Brent crude futures rose toward $66 on Tuesday, lifted by a weaker dollar and the Yemen conflict, but concerns of oversupply weighed on prices amid news of record high output from Saudi Arabia in April and Iraqi plans for record exports in June.
June Brent crude was up 88 cents at $65.79 a barrel by 1352 GMT (9.52 a.m. EDT), easing back from an intraday high of $66.45 a barrel.
June West Texas Intermediate (WTI) rose 58 cents to $59.83 a barrel, after touching $60.55 a barrel earlier in the day.
The dollar was down 0.6 percent against a basket of currencies. Dollar-traded commodities such as oil benefit from a weaker U.S. unit as it makes them cheaper for holders of other currencies.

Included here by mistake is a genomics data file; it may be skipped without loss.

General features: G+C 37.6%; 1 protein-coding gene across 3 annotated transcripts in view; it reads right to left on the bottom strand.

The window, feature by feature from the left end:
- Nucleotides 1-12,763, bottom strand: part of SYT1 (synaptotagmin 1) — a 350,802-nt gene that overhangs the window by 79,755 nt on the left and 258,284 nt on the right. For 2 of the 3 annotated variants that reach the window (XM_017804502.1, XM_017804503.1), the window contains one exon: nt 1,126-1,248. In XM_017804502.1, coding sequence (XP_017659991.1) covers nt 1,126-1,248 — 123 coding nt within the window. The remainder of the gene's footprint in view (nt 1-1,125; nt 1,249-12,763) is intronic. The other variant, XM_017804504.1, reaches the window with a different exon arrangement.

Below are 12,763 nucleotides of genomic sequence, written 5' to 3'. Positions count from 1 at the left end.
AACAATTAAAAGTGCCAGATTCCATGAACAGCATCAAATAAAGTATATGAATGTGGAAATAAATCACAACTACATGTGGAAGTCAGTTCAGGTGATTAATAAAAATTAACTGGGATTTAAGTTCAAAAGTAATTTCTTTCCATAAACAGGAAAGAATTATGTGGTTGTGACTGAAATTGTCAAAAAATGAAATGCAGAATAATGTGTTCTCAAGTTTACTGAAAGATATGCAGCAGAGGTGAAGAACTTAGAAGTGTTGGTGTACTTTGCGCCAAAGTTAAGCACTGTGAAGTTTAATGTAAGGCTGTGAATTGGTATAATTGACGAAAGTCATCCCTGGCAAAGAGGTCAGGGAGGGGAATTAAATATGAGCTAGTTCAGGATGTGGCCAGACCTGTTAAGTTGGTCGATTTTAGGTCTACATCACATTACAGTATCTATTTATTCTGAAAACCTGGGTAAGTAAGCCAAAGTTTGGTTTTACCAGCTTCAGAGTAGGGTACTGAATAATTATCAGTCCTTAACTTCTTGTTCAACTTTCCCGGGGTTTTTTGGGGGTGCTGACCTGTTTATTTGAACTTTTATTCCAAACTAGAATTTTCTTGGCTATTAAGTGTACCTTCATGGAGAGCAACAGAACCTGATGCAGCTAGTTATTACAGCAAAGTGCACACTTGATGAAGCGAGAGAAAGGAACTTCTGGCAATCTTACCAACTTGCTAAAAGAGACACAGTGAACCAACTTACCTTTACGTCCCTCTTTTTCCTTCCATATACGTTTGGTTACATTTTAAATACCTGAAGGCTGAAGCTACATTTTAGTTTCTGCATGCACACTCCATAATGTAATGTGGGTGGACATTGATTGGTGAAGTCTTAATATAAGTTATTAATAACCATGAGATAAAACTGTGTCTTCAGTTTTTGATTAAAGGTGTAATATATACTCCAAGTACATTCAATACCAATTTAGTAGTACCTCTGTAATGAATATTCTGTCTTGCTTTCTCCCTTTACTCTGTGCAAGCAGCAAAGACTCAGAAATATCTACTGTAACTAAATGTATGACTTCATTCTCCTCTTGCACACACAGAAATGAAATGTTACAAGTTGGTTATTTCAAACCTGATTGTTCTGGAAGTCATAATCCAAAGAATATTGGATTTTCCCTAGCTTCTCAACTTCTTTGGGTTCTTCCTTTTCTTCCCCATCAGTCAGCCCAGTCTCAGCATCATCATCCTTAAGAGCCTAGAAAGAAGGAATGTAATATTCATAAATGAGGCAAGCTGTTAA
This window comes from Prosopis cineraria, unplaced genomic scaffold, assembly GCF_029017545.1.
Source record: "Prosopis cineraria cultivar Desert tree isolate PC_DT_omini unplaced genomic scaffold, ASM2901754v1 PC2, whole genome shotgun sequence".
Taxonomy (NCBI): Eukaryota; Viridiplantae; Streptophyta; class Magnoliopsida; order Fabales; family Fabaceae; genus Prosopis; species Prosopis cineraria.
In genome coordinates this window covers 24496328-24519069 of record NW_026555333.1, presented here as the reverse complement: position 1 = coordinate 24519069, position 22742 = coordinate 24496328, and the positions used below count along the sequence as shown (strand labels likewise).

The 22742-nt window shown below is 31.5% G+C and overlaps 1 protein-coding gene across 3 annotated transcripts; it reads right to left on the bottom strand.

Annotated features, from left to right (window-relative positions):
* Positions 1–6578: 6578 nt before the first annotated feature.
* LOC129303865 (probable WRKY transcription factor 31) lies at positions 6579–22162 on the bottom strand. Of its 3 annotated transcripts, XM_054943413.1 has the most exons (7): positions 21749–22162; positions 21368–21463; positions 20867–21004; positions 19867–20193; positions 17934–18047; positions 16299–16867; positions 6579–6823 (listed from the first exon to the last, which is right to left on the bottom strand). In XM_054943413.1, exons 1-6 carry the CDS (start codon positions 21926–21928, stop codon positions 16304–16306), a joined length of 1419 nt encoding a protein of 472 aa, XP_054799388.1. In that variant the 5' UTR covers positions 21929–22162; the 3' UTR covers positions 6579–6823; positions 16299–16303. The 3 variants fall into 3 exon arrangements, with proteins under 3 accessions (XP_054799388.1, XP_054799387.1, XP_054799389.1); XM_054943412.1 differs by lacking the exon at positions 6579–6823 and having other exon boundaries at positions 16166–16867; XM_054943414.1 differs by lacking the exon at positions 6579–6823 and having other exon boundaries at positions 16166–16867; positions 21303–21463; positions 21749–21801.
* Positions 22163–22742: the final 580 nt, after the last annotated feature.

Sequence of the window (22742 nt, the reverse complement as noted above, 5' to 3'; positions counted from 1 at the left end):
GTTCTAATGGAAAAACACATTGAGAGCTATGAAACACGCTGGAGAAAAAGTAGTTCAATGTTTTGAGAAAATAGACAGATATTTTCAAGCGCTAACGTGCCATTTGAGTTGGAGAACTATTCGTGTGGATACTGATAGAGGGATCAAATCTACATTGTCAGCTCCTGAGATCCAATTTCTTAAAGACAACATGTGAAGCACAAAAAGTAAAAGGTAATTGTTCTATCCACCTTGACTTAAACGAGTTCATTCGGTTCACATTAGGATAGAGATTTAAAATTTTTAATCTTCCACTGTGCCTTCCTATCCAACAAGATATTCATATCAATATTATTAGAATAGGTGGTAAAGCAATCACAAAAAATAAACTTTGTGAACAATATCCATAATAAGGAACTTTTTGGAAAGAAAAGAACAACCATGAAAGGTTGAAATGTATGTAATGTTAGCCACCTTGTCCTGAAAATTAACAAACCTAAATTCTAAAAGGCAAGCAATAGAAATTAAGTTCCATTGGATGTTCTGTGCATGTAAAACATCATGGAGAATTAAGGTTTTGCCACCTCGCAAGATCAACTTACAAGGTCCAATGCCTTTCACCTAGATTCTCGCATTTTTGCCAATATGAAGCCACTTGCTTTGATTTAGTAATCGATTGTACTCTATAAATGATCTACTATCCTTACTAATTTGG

“We had a strong recovery of the U.S. dollar in the last few trading sessions but we saw a reverse this morning,” said Myrto Sokou, a senior analyst at Sucden Financial. “The weaker dollar is providing support for prices.”
Top global oil exporter Saudi Arabia raised its crude production in April to a record high, feeding its flourishing Asian market share and its own power plants and refineries.
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